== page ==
Yes, and they've succeeded. Hordes of grumpy C hackers are complaining about C++ because it's too close to the right thing. Sometimes the world can be a frightening place. I've been wondering about this. I fantasize sometimesabout building better programming environments. It seemspretty clear that to be commercially viable at this pointyou'd have to start with C or C++. A painful idea, but.What really worries me is the impression that C hackersmight actively avoid anything that would raise theirproductivity. I don't quite understand this. My best guess is thatit's sort of another manifestation of the ``simpleimplementation over all other considerations'' philosophy.Namely, u-weenies have a fixed idea about how much theyshould have to know in order to program: the amount theyknow about C and unix. Any additional power would come atthe cost of having to learn something new. And they aren'twilling to make that investment in order to get greaterproductivity later. This certainly seems to be a lot of the resistance tolisp machines. ``But it's got *all* *those* *manuals*!''Yeah, but once you know that stuff you can program ten timesas fast. (Literally, I should think. I wish people woulddo studies to quantify these things.) If you think of aprogramming system as a long-term investment, it's worthspending 30% of your time for a couple years learning newstuff if it's going to give you an n-fold speed up later.

From the metroidvania-haters mailing list, 24 May 1991:
There already existed much better-designed games several years prior to both Metroid and Castlevania. But when the subject is brought up, discussions fall silent. Nobody wants to admit that game systems and home computers prior to the NES were capable of anything beyond Donkey Kong and Manic Miner. Doing so would be an admission that Nintendo is not in fact the saviour of video games, but rather a shrewd business that suckered many fools into its walled garden. And nobody likes to admit being a fool.

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That's an example of a game way better than Metroid or Castlevania? The NES titles are far from perfect (as basically everything NES except SMB3 which is 9.5/10), but pls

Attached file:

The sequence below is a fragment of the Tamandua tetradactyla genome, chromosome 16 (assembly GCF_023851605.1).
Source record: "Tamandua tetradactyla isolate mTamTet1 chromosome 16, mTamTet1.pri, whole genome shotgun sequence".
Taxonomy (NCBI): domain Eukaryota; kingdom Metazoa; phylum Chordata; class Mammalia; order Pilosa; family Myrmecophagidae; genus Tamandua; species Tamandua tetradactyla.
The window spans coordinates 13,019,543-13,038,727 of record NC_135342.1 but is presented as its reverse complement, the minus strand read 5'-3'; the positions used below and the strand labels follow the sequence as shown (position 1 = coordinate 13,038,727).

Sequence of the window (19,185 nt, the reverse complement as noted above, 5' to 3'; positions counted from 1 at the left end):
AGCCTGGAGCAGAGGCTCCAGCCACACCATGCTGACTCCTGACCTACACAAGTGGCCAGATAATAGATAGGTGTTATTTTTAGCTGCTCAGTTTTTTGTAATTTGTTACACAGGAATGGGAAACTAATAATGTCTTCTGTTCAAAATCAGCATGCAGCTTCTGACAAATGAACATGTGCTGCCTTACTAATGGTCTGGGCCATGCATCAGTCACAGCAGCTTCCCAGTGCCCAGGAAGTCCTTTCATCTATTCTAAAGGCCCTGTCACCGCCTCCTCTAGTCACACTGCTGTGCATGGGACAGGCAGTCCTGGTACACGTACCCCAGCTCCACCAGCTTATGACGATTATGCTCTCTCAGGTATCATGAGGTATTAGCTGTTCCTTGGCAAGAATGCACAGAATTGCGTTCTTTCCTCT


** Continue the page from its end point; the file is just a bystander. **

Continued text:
Weren't *BSDs plagued by all those licensing issues which were settled only in the late 90s after the window of opportunity had been taken advantage of by Linux?

I think it's nothing malicious, just a matter of familiarity. Most kids didn't have home computers back then, so they never played those pioneers. But they had the NES, so they know Metroid. And there's no reason not to cherish that memory, it stands on its own very well. In fact, I dare say this: action-adventure games before Metroid were like fighting games before Street Fighter II, or FPS before Doom. Yes, the genre existed; yes, some of those games were pretty enjoyable; but when that one game came out, it got everything so right that it established a new standard and redefined everyone's expectations.

Still, I hate the "metroidvania" term, not just because the genre was done before, but because I prefer Castlevania as a strictly linear, arcade-style game.

It was more because of the superstition and apprehension that came after the BSD lawsuits. To their credit, ultimately, that issue was resolved. That's why it's called GNU/Linux, because GNU's Not Unix; the name's a testament to why it ever became relevant. What that didn't resolve was the fact that so-called copycenter licenses are still copyleft just as copyleft is a technique within copyright, making them just as hypocritical by their own logic as the freetards whom they're so disdainful of. The irony is that the utilitarian appeal of the simplicity of copycenter licenses is precisely why said licenses are so technically flawed and thus so legally dangerous. This is conveniently ignored because such advocates rely on the fact that big corporations don't have the financial incentive to abuse copycenter projects even if the power structure is such that they're in a position to do so.